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Research team(s)

(In)formal Diplomatic Networks and State Legitimation in the Premodern Islamic World: Mahmud Gawan (Bahmani vizier, 1463-1481) and the International Society. 01/10/2018 - 30/09/2020

Abstract

While it has long been recognized that the premodern Islamic world (until ca.1500) following the fall of the Abbasid Caliphate (1258) was knitted together through trade networks, cultural connections, and a shared religion, political fragmentation still prevails in most scholarly narratives. The project here proposed postulates that there were also common political practices, allowing for an "international society" to emerge, most visible in its practice of diplomacy. In this, the project builds on recent work in political and new diplomatic history that has moved away from focuses on conquest and the head of state, in favour of an interest in state formation, legitimacy and the role of a wider set of political/diplomatic agents. Though it is well-known that patronage of certain individuals was a common tactic of the court to enhance its prestige and claims to power in processes of state formation, it has so far been understudied how the networks of these personae could actively serve in a state's search for legitimacy. This project thus investigates the interlinkage of diplomacy, legitimacy and (in)formal networks in the premodern Islamic world. Concretely, it does so through the analysis of the diplomatic letters in Persian and Arabic of the vizier Mahmud Gawan (r. 1463-1481), a premodern example of the networking politician, and how they served in attempts to advance diplomatically the Bahmani Sultanate's (Deccan, South Asia) legitimacy claims.

Researcher(s)

Research team(s)

Peaceful Encounters in Premodern Islam. Theory and Practice of Diplomacy under the Mamluk Sultanate (1250–1517). 01/01/2017 - 31/12/2020

Abstract

Long before the modern United Nations, rulers from all over the world established efficient means to communicate and interact: the exchanges of messengers. What were the reasons for sending messengers? On which basis did rulers interact and how? Which patterns ruled such exchanges? Against the common assumption of an "ancient" world dominated by wars and conquest, the present project aims to show how an international society emerged in the premodern Islamic world, one dominated by mutual recognition among rulers seeking to keep the peace and maintain privilege. Diplomacy, rather than war, became the norm and was facilitated by the development of a complex and dynamic set of rules recognized and understood by all participants. In order to understand this intriguing machinery, the project takes as starting point the Mamluk Sultanate in Egypt and Syria (1250-1517)—a major actor in the premodern Islamic history—and scrutinizes the political, legal, administrative, and symbolic basis that ruled the patterns of diplomatic exchanges between the Muslim and non-Muslim worlds, on the one hand, and within the Muslim world itself, on the other. Based on original and unpublished material, the project will produce the first comprehensive narrative of diplomatic history in the premodern Islamic world.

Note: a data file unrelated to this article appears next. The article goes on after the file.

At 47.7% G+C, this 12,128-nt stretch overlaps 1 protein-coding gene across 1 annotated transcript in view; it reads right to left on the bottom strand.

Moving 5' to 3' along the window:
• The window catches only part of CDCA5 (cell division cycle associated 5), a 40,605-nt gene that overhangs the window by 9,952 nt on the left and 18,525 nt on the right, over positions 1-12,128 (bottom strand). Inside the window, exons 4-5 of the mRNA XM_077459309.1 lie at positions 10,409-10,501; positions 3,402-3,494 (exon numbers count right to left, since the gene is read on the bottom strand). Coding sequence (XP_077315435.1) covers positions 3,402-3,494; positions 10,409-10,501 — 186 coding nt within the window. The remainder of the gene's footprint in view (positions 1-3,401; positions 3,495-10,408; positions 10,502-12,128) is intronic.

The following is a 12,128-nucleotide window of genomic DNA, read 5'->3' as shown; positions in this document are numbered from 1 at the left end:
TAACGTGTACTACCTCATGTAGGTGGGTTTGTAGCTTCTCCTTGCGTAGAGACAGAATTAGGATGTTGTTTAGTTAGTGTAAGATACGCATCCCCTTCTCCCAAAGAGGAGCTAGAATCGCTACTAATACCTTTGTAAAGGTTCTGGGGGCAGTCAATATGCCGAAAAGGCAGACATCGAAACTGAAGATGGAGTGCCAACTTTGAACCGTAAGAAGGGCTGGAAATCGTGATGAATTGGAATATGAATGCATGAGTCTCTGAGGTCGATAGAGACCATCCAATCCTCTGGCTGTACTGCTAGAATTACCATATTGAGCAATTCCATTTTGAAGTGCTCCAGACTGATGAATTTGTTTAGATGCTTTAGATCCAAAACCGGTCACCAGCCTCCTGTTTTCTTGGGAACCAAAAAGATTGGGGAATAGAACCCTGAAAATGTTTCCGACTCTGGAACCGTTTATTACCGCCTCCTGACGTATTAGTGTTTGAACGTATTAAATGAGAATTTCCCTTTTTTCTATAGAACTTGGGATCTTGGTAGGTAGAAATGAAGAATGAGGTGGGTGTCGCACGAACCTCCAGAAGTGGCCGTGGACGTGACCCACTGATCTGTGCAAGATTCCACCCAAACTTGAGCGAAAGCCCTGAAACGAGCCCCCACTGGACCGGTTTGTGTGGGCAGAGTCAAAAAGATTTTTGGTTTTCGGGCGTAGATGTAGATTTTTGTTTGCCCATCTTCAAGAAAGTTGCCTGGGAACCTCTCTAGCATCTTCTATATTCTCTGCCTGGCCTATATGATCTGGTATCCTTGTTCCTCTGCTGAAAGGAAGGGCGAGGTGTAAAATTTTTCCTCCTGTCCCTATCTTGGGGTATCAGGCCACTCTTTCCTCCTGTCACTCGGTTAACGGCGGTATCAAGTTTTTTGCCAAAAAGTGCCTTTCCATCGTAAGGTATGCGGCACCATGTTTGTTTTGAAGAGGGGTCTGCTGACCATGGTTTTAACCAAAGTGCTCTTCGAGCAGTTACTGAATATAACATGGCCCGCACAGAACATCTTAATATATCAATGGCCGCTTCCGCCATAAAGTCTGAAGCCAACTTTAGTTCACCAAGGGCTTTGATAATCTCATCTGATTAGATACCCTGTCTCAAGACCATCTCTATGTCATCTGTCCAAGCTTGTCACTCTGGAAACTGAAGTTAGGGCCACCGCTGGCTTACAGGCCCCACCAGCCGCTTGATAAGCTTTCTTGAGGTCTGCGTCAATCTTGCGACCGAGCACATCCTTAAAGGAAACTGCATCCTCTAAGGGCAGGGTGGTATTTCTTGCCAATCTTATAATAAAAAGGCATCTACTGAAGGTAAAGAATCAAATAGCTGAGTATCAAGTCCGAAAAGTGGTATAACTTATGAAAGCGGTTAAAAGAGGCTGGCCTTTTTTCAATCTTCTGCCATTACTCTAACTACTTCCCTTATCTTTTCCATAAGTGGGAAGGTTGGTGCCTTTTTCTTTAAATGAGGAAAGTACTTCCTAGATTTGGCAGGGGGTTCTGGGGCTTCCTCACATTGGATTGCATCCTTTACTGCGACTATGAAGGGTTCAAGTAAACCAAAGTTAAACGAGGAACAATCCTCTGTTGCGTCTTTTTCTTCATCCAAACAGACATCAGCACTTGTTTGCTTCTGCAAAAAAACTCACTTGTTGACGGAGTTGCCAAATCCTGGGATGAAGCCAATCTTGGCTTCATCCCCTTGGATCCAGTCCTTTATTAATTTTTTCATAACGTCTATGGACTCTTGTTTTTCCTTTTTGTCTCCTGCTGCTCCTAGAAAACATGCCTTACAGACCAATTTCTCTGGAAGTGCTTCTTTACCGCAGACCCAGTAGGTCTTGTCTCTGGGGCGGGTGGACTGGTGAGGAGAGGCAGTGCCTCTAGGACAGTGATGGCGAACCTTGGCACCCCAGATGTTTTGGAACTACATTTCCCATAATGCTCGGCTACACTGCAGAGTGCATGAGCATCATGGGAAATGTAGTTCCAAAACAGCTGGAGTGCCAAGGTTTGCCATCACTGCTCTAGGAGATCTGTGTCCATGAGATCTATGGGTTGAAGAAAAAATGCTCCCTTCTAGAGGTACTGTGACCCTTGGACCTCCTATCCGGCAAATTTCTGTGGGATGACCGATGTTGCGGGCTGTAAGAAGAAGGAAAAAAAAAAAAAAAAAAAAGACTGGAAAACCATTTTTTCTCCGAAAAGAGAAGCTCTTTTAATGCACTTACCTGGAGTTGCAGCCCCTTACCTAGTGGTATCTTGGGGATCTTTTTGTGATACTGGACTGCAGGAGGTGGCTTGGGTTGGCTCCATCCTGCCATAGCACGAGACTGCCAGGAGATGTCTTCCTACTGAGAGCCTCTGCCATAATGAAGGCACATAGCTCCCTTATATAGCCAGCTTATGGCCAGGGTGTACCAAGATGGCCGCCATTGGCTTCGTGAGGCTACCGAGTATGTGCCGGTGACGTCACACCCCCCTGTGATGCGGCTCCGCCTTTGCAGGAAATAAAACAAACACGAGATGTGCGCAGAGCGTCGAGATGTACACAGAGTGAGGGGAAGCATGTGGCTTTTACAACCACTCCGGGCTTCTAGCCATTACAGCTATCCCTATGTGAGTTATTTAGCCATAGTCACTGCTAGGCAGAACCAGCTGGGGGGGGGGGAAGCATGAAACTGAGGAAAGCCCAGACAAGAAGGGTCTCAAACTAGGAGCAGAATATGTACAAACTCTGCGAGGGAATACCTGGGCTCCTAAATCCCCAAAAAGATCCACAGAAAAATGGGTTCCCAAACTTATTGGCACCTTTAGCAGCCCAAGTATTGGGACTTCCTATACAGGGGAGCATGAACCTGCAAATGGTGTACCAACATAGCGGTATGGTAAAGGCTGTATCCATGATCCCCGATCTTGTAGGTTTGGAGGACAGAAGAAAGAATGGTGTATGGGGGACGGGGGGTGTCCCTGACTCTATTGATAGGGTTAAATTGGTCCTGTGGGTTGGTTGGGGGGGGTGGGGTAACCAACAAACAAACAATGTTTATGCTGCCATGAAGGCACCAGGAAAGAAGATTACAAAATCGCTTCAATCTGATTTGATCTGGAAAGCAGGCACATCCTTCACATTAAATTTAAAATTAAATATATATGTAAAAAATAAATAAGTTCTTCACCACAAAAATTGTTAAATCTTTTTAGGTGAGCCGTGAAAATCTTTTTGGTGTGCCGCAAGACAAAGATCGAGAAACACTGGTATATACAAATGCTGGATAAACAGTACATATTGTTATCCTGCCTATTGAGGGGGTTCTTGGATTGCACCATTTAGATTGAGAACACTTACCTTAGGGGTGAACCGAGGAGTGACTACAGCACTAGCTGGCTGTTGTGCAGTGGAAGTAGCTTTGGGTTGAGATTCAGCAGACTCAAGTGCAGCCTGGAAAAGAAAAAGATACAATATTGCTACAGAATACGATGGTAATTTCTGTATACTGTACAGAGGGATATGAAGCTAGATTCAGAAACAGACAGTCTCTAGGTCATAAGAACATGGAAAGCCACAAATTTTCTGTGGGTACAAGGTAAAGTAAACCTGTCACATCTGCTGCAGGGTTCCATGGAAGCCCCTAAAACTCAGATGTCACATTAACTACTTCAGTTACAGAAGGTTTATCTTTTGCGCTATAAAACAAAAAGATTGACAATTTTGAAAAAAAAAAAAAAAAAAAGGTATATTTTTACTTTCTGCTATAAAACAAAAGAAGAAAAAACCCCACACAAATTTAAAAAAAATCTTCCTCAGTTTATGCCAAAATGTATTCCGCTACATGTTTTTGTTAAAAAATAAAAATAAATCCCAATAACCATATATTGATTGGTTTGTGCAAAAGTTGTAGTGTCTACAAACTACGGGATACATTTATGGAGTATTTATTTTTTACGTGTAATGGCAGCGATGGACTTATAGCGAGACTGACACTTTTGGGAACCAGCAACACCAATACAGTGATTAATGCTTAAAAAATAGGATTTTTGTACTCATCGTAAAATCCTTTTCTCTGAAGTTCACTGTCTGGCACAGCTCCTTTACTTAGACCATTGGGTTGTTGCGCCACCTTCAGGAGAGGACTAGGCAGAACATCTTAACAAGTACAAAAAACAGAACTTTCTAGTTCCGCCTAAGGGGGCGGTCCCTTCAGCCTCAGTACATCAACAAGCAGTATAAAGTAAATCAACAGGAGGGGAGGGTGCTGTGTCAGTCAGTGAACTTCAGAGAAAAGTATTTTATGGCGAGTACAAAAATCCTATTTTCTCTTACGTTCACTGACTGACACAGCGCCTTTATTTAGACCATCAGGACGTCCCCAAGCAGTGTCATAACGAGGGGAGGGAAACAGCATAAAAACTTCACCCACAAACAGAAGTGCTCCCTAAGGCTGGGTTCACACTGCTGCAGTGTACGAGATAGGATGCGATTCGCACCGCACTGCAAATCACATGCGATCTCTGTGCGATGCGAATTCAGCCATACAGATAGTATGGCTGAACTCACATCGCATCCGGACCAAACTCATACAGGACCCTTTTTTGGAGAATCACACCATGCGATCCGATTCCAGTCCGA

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Research team(s)

Peaceful Encounters in premodern Islam. Theory and Practice of Diplomacy under the Mamluk Sultanate (1250-1517). 01/10/2016 - 30/09/2018

Abstract

Against the common assumption of an "ancient" world dominated by wars and conquest, the project investigates how an international society emerged in the premodern Islamic world, one dominated by mutual recognition among rulers seeking to keep the peace and maintain privilege. Diplomacy, rather than war, became the norm and was facilitated by the development of a complex and dynamic set of rules recognized and understood by all participants.

Researcher(s)

Research team(s)

Keeping the Peace in Premodern Islam. Theory and Practice of Diplomacy under the Mamluk Sultanate (1250–1517) 01/02/2015 - 31/12/2015

Abstract

Against the common assumption of an "ancient" world dominated by wars and conquest, the project investigates how an international society emerged in the premodern Islamic world, one dominated by mutual recognition among rulers seeking to keep the peace and maintain privilege. Diplomacy, rather than war, became the norm and was facilitated by the development of a complex and dynamic set of rules recognized and understood by all participants.

Researcher(s)

Research team(s)